Sonar Lights frontman George Miadis could have been “the next Elvis Presley” in Greece, said Sonar Lights bassist Artell Vincent. When drummer Roy Oteo traveled with Miadis to the frontman’s homeland last summer, he was amazed at all the attention Miadis received. “He was on all these national TV shows,” Oteo said. “He really could have been an international Greek folk singer.”


The twentysomething Miadis had mastered the Greek folk hero persona and wanted something more from music. Four years ago, he departed from Athens for American soil because here is “the land of opportunity,” he said. “The U.S. is the mother of rock ’n’ roll. What can I say?”

Ol' South 300x250

Now that he’s in Fort Worth, Miadis has switched gears completely by throwing his creative energy into the radio-friendly hard rock band Sonar Lights.

musicMiadis initially came to the States to study music production. He chose Texas because of the reputation of Irving’s MediaTech Institute, which he feels was much better than similar schools in Boston and Los Angeles.

At MediaTech he met Oteo, and the two started a band, EpiTas, which Oteo calls a “much softer, mellower” version of Sonar Lights. Eventually they recruited a classmate, guitarist Daniel Schmidt, who helped push them into their current heaviness.

The guys found Vincent by an online ad that read either “Still Looking” or “Ready to Rock” (depending on which Sonar Lights member you ask), and by last March, they were ready to hit the scene full-throttle.

Miadis had the bones of several songs already structured into partial songs, and after a few months of full-band practice, Schmidt, who is now a full-time producer, recorded the band’s eponymous debut EP. Now that Sonar Lights have played shows at The Aardvark, Pour House, and Wildflower Festival, where they opened for Cowboy Mouth and the B-52s, they can claim with certainty that a live show is an exact replica of what listeners hear on the disc.

“There is no smoke and mirrors,” Oteo said. “Our strengths are full guitar sounds, rhythmic textures, and melodic vocals over the top. It blends together to make us a powerful rock band.”

Both Miadis and Schmidt are intuitively rhythmic guitar players, and the two constantly trade tasteful solos on the Sonar Lights EP. Only after Vincent and Oteo fit their parts into the mix with mathematic precision during the writing process did Miadis feel comfortable enough with the full expression of the songs to write lyrics.

Crossing over from Greek to English has been more of a challenge than he anticipated. “Most of the time I think in Greek,” he said. “Sometimes [the translation] is interesting. It makes no sense, but that’s rock ’n’ roll.”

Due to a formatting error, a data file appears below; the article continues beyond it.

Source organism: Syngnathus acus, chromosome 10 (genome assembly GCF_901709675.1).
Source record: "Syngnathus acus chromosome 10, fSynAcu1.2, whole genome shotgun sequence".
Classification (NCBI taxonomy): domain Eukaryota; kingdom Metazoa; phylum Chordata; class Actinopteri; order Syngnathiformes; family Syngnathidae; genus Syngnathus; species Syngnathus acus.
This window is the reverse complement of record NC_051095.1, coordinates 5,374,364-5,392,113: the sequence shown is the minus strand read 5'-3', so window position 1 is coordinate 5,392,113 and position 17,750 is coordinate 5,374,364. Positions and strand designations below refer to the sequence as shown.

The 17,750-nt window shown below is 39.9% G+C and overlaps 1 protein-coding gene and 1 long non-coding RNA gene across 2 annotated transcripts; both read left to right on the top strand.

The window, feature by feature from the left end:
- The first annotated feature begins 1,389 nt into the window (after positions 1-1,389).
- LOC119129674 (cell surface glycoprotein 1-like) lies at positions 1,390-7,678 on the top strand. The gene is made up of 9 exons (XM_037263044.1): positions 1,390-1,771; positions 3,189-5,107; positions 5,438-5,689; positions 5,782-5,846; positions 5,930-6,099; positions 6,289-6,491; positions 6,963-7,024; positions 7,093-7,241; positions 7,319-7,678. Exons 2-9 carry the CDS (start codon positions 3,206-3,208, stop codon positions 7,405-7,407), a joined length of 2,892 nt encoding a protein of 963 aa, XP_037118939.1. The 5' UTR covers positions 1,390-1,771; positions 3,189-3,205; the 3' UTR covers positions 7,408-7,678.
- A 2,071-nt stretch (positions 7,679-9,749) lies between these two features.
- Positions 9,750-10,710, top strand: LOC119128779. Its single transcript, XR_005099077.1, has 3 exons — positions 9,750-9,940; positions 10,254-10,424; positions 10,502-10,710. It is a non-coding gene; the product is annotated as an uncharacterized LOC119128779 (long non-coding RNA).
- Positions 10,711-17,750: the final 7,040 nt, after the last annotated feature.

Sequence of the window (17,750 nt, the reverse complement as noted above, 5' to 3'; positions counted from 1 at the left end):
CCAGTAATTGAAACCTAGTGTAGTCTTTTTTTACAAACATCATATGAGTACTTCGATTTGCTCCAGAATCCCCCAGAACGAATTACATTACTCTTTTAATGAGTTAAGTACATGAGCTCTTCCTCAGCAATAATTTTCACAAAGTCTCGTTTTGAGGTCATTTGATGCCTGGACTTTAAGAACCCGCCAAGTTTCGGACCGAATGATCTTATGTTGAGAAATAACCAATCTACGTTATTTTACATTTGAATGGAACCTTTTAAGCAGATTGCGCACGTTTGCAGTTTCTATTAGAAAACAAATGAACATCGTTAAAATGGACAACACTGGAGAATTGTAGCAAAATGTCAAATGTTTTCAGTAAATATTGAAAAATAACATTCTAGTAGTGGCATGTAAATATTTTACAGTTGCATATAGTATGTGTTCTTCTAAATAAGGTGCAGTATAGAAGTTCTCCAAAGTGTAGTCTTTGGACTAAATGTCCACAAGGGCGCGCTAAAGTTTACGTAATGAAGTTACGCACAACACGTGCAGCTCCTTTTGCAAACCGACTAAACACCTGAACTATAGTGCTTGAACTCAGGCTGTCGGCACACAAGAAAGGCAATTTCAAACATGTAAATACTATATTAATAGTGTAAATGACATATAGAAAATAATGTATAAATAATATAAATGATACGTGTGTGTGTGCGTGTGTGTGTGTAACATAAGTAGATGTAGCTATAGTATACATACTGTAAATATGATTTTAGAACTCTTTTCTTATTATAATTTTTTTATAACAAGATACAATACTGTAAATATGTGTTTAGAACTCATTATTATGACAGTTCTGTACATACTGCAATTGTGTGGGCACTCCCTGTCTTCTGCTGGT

No matter the language, Miadis tries to hit on experiences that he feels are common to the human condition. “Hopes and fears, any type of social problems, injustice, even conspiracy” are among his main messages, but no matter which dark areas he explores lyrically, he tries to keep the overall vibe of the songs light. “I want to have a positive thought in everything,” he said. “I want to make people think, then give them options.”

The “think for yourself” mentality was part of what drew Miadis to Texas in the first place. He expected to find cowboys and shotguns, and though that part didn’t quite meet his expectations, he has found plenty of opportunity. Instead of working at a boring job, he makes his living playing in a classic rock cover band, The Back Pages, and by toting his acoustic guitar to local eateries like Potbelly and Up N Smoke to entertain diners with his vast repertoire of rock songs sung in a voice that retains a slight Greek accent.

As blessed as he feels to be making a living in America playing the music that he loves, Miadis moved here to watch his original creative experiment flourish. Sonar Lights is hoping to break away from the local scene and start building tours as soon as possible. The band will finish work on its debut full-length album, tentatively titled Wardance, this spring. In the meantime, the guys are trying to network globally by sending material to internet radio shows and podcasts. They want to be as big in scope as possible because American rock has a huge global influence, and no one understands this more than George Miadis.